Project description:The eccrine sweat gland is an exocrine gland that is involved in the secretion of sweat for control of temperature. Malfunction of the sweat glands can result in disorders such as miliaria, hyperhidrosis and bromhidrosis. In addition, inadequate reabsorption of salt from sweat is a major feature of cystic fibrosis. Understanding the transcriptome and proteome of sweat glands is important for understanding the physiology and the role in disease. However, no systematic transcriptome or proteome analysis of sweat glands has yet been reported. To this end, we isolated eccrine sweat glands by microdissecting them from human skin and performed both RNA-seq and proteome analysis. In total, ~138,000 transcripts and ~6,100 proteins were identified. The proteome data of eccrine sweat gland showed enrichment of proteins involved in secretion, reabsorption, and wound healing while the transcriptome data did not show any enrichment for a specific pathway. Importantly, protein level identification of TRPV4 in eccrine sweat gland establishes its importance in re-epithelialization of partial-thickness wound and prevention of dehydration. Furthermore, this study enabled us to identify2 missing proteins. Integration of RNA-seq and proteomic data allowed us to identify 7 peptides from 5 novel genes. Most of the novel proteins were from short open reading frames (sORFs) suggesting that many sORFs still remain to be annotated in the human genome. The peptides mapping to the missing or novel proteins were validated by analyzing synthetic peptides. This study provides the first integrated analysis of the transcriptome and proteome of the human eccrine sweat gland and should become an invaluable resource to biomedical research community for studying sweat glands in physiology and disease.
Project description:The goal of our microarray experiments was twofold: 1) Compare the gene expression profile of acaricide resistant spider mite strains (MAR-AB and MR-VP) with that of a susceptible spider mite strain (London); 2) Study gene expression changes in spider mites from the London strain upon transfer from bean, a suitable host, to tomato, a less favorable host. These gene expression changes upon host change were measured for three timepoints (2 hour on tomato (Tomato-2h), 12 hour on tomato (Tomato-12h) and 5 generations on tomato (Tomato-5G)). 23 samples were analyzed: 6 biological replicates for MR-VP, 5 biological replicates for MAR-AB and four biological replicates each for Tomato-2h, Tomato-12h and Tomato-5G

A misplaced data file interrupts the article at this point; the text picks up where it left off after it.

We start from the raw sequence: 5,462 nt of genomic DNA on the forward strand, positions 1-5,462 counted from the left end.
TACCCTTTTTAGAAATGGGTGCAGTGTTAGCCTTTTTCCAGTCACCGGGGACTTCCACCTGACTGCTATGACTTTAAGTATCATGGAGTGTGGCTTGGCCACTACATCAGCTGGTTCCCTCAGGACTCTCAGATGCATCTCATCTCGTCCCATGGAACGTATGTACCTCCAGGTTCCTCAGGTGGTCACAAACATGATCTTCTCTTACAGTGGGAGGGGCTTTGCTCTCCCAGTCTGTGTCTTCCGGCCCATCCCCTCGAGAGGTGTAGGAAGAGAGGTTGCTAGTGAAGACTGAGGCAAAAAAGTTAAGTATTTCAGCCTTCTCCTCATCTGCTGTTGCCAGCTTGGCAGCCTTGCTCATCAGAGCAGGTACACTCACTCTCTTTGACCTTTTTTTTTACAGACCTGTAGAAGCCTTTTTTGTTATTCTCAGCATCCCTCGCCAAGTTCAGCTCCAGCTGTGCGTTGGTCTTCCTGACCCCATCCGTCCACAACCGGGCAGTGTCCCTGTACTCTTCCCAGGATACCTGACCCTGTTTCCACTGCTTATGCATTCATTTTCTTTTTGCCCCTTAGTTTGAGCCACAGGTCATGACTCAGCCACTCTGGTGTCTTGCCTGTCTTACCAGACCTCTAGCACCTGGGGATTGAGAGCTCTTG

Project description:This experiment performed RNA-seq of transcriptome and translatome (translating mRNA) of Caco-2 cells We extracted transcriptome and translatome from Caco-2 cells and deep sequenced them
Project description:The fate of doubled genes, from allopolyploid or autopolyploid origin, is controlled at multiple levels within the central dogma: gene loss or silencing, neo- and/or sub functionalization, inter genomic transfer, allele dominance/co-dominance, differences in transcription/translation efficiency, post translational modifications… These regulatory processes through evolution have caused a plethora of genotype x environment interactions displayed in the modern day phenotypes. The study of non-model crops is challenging but solutions are emerging. More and more, one gets insight into the tolerance mechanisms of a specific genotype. By integrating transcriptomics into our proteomic data, we studied the genetic diversity of an allopolyploid ABB banana, a tolerant genotype, and compared it to two different sensitive AAA genotypes. The root growth of the ABB cultivar was 60 % higher under mild osmotic stress. 234,000 spectra were aligned and quantified, resulting in 2,753 identified root proteins. 383 gene loci displayed genotype specific differential expression whereof 252 showed at least one Single Amino Acid Polymorphism (SAAP). The homeoallelic contribution was assessed using transcriptome read alignment, thus revealing each allele contribution at the RNA level. This provides insight in the structure and the organization of the triploid genome. In the ABB cultivar, allele expressions are supposed to follow a 1/3 and 2/3 pattern. We found that many genes deviated from this expectation and we show that 32 gene loci even displayed a 100% read preference for the allele that was unique for the ABB tolerant genotype , suggesting that the presence of unique alleles and homoelog expression bias is correlated to the observed phenotype.
Project description:Natural genetic variation between two mouse strains was used as a natural mutagenesis screen to test various aspects of the proposed model for enhancer selection and function. Chromatin marks H3K4me2, H3K27Ac, and transcription factors PU.1, C/EBPa, and p65 were assessed by ChIP-Seq and GRO-Seq and RNA-Seq were used to measure gene expression in C57BL6/J and BALBc/J inbred mouse strains